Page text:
As you're soaking & relaxing in the nice
warm, bubbling waters of your spa or hot tub, your body is releasing literally
liters of perspiration, body oils, skin cells, not to mention deodorant, make
up, perfume, lotions - need I go on? In a swimming pool it's not so bad. But
in a spa, well...
Keep this in
mind...4 people in a 300 gallon spa is roughly equal to 120 people in a 20,000
gallon pool. Plus there's the significantly warmer water. Do you remember the
last time you took a real bath? Not a shower - but a bath. Would you soak in
that same water 2 or 3 days later? We didn't think so! Now I think I have your
The reason a spa gets
foamy after a period
of time is because you are producing soap. To make soap you need 3 things:
heat, an alkaline base (something with a high or higher pH) & animal fat (read
that as body oils & perspiration).
Now you ask, "I thought the chemicals &
filter system were supposed to take care of all of that." Yes and No. Yes,
the chemicals & filter will oxidize and remove some of those contaminants, but
not all of them. Most of those substances are "insoluble" meaning they
can’t be broken down any further. Shocks help to oxidize and enzymes help
to "eat up" these insolubles, but again, not all.
That's why the spa MUST be regularly
purged, drained & refilled
(click on that link for greater details). But how often? Here's a formula that we use...
1. Determine the number of gallons in the
2. Divided the number of gallons by the
average daily bather load (for example, 3 bathers, 2 times per
week would equal approximately – 2 x 3 = 6 divided by 7 = 1 bather per day).
3. Then divide that number by 3 to get
your answer (in days).
Let’s do 2 examples…
a spa or hot tub with 300 gallons of water
that is used by 2 people twice each day 5 - 7days (2 people times twice a day
equals a bather load of 4)
300 ÷ 4 = 75 ÷ 3 = 25 days or about once per month.
a spa or hot tub with 300 gallons of water that is used by 2 people once each
day 5 - 7days (equals bather load of 2)
300 ÷ 2 = 150 ÷ 3 = 50 days or about once every 2 months.
This formula is not concrete, however it
is a good guideline to follow. Depending on how much the spa is used, directly
determines how often it needs to be purged, drained & refilled. Most commercial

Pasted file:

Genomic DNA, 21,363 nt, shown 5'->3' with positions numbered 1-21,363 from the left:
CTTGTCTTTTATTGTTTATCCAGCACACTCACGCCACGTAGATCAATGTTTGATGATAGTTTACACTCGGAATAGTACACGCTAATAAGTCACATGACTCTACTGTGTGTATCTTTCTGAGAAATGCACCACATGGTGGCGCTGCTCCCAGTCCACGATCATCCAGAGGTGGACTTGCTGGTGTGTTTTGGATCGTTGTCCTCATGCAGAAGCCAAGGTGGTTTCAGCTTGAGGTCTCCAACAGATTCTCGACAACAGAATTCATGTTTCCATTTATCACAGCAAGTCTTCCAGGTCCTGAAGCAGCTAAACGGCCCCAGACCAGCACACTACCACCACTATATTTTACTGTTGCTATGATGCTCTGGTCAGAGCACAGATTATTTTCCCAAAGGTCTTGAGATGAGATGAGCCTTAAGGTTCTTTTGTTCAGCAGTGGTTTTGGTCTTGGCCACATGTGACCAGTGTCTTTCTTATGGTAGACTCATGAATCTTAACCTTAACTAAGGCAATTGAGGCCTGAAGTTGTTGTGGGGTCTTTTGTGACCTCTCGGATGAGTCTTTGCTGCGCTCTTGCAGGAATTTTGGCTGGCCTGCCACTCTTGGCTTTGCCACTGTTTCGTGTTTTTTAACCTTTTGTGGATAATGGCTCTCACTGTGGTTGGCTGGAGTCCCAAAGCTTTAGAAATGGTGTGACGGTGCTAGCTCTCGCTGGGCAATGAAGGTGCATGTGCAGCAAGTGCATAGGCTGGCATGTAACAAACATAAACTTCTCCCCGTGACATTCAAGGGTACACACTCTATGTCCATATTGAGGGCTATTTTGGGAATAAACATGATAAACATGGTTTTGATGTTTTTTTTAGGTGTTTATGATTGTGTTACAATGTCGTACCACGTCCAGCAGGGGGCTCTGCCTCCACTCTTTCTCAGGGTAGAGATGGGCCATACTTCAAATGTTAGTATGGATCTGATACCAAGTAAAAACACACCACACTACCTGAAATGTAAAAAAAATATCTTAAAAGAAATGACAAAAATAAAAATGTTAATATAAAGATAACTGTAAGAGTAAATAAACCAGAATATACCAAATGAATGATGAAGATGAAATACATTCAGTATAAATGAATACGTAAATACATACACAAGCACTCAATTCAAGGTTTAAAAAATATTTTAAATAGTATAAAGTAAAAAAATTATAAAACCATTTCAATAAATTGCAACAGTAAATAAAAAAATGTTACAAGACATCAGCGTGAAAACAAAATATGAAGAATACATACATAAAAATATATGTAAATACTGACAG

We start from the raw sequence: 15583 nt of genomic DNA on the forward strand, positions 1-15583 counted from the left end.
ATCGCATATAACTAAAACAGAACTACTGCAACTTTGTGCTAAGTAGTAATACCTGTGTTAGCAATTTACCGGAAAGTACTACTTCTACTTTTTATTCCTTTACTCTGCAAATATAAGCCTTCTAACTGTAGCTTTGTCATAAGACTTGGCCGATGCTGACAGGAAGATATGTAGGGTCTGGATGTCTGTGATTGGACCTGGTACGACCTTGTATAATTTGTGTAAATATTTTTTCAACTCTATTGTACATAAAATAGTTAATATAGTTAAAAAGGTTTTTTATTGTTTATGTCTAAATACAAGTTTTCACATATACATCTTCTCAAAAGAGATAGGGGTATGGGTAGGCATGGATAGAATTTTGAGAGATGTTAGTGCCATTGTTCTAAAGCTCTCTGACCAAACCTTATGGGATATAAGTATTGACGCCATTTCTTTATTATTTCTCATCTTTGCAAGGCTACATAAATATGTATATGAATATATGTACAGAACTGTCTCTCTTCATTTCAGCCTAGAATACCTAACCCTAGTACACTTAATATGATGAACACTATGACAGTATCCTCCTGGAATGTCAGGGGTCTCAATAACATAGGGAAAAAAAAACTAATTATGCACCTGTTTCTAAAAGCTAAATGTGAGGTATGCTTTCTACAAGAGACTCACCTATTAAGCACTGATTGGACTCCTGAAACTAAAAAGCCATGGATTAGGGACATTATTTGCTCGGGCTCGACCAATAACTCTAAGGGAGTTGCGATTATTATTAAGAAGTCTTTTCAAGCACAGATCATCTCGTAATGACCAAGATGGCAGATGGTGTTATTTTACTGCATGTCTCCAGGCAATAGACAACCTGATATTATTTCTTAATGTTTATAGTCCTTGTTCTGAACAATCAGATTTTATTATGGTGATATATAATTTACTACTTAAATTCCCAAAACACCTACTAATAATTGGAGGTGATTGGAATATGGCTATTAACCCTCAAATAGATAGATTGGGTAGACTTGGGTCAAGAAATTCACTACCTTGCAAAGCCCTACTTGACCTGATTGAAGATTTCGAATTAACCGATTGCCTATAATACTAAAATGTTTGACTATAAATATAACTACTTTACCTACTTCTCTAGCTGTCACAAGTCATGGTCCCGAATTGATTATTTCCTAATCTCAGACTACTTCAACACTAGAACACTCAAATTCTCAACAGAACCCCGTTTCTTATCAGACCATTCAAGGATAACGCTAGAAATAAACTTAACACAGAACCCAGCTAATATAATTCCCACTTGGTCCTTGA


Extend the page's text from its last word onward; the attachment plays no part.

spas need to be drained & refilled at least once per week! Or they should!
A quick word about bio-films. Bio-films
are colonies of bacteria that grow & thrive in moist areas; any moist area.
Research at leading universities has shown that roughly 99% of the bacteria
present in a spa or hot tub resides in the bio-film. That means Only 1% is
floating around the water. Bio-films need 2 things to grow: a surface &
moisture. If you notice a bit of pinkish or white-ish film around your spa
pillows, that’s bio-film. But keep in mind that the bulk of bio-film is in the
plumbing lines where you can’t easily get at. And did I mention that bio-films
are very sanitizer resistant? Read more about
Even if the spa has been standing empty
for a period of time without being treated or used, it is recommended that prior
to filling the spa, first fill it then purge it by adding a
spa plumbing line
cleaner (such as AquaFinesse Spa Cleaner, Spa Purge, Spa System Flush, or, Swirl
Away) & clean the spa's plumbing lines. Follow the label directions. This will
help provide a more successful experience – bio-films can build-up even when not
being in use (Did you ever leave a thermos or cooler with a little bit of liquid
in closed up for a period of time? Same problem). A fill, treat, drain & refill
is worth the extra time & effort (doing this a second time). By the way, if you own a jetted bathtub, this
is a great procedure to perform every few months as well.
If at all possible, from time to time (a
couple of times per year), tip the spa on its side to more thoroughly empty the
water that is in the lines. Be sure to check with your local spa professional
to avoid damaging the spa.
Regular use of
continually (and is the only spa chemical product on the market to perform this
job) remove & prevent the the bio-film build-up. To learn more about
bio-films click here.
Water Chemistry Tip: if things get too out of
control, drain the spa & start over.
Pristine Blue users click
here for more information & usage tips.
For more information on the workings of your pool, click on the
6 Keys to Spa Care
Some information contained in this
article is courtesy of the BioGuard Chem PLUS 2003, 2004, Chem College 2007 &
H2-Know 2011 Reference Guide.
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